The mantra of the "rules-based order" gets trotted out ad nauseam while Australia undermines the rule of law whenever it gets in the way. On nuclear weapons, our government remains hostile to the most important new instrument of international law, the Treaty on the Prohibition of Nuclear Weapons.
This barrage of militarism and warmongering is a distraction from our real threats. An additional $200 billion of war preparations to further distract us is irresponsible in the extreme.
Dr Sue Wareham, Medical Association for Prevention of War, Canberra
Fight the good fight
Thank you too, John Simmons, for asking that we "never give up" on our call for a national bill of human rights (Letters, November 28).
In these times, weighed down as we are with suspicions and secrecy, we need the shared, secular and inspiring framework such a bill could offer.
We are asking our government to lift our game with something positive instead of making us frightened. And in a democracy we deserve to know what is being done in our name.
Jill Sutton, Watson
No cheats, please
Further to Gordon Scott (Letters, November 26), in March last year Steve Smith, as captain of the men's Australian Cricket team, led his players onto the field in the full knowledge he and two others were going to cheat on their opponents.
Speaking at a press conference after he had been found out, Smith - still wearing his baggy green cap - said he was still the right person to captain the team.
What a disservice to Tim Paine to even suggest Smith replace him. Paine was the man who had to pick up the wreckage and lead a team onto the grounds in England to the booing of the crowds.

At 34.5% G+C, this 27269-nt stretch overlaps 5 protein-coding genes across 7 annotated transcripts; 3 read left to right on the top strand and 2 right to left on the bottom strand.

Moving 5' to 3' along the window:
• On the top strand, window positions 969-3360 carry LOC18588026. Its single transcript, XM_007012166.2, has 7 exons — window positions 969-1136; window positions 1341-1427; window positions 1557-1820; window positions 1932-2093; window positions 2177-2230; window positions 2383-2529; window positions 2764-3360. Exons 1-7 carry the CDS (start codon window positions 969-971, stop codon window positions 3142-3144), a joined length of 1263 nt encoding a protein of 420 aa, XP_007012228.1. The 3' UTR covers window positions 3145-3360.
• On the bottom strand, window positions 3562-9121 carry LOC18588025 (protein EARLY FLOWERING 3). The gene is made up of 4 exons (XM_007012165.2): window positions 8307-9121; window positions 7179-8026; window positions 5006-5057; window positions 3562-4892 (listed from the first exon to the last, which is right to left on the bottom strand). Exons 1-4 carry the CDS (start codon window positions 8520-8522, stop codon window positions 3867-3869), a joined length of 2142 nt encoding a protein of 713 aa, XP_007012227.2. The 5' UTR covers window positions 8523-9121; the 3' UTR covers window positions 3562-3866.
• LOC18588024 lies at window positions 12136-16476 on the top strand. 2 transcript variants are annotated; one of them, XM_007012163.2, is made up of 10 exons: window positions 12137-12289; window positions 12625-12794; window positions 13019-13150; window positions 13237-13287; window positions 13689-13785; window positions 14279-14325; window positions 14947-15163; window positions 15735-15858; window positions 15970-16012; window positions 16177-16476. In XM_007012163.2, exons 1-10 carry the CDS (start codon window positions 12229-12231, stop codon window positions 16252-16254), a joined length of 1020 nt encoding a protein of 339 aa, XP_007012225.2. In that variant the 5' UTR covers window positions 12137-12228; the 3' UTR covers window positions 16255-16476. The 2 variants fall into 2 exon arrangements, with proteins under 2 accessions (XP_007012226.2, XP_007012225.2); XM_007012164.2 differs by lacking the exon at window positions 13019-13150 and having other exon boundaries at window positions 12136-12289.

Sportsmanship and moral values have become victims to sponsorship and broadcasting rights dollars.
Eight years ago I was in a cab being driven by a man of Pakistani heritage in Dubai. On finding out I was Australian he spent the rest of the journey telling me about the batting and bowling averages of our team, the wonderful stroke play of Ponting and suggested a better batting order.
I was shocked to hear him say when I was leaving his cab that: "The Australians are very skilful and talented, but bad sportsmen".
Gail McAlpine, Griffith
No Park park ...
In reply to John Milne, Chapman (Letters, November 26) Dr Roy Park played in the Victorian Football League for University and Melbourne from 1912 to 1915.
He kicked 146 goals from 57 matches. He also played one cricket test for Australia in 1920-21 but was bowled first ball in Australia's first innings. There was no second innings and Park did not play another test match.
There is no Park Park but a Park Plaque was unveiled at South Melbourne in 1953. His opinions on same sex marriage are unknown.
John Gebbett, Brisbane, Qld
More than 60 doctors from a number of countries, amongst them the UK and Australia, have written an open letter to Priti Patel, the British Interior Minister, seeking urgent medical attention for Julian Assange. Given his precarious health state, Assange, they say, could die in prison.
Last week the Swedish government dropped its rape charges against Assange.
Meanwhile our government sits on its hands, doing nothing to bring home one of our citizens who is being unfairly hounded by the most incompetent, and possibly corrupt, US administration in history.
John Rodriguez, Florey
Kind of you
Thanks Mark Sproat for your good wishes (Letters, November 26) for my dieting. I live in hope. I agree that many, but not all, fires are caused by people. But I, and many others, don't agree emissions have nothing to do with it. We accept the scientific evidence emissions have a lot to do with the global warming that's going on.
And it's a fairly easy step up from there to accept that this global warming has had something to do with the unprecedented lengthening of the bushfire season and in helping to create the conditions that are making these fires so much worse.
I also live in hope that the crazies (young and old) who go around starting many of these fires will cease and desist. And I live in hope that our government will make a realistic start towards meaningful emissions reduction practices.
I'm not so sure that I or anyone else will ever convince the Mark Sproats among us that this is necessary.
Keith Hill, Isaacs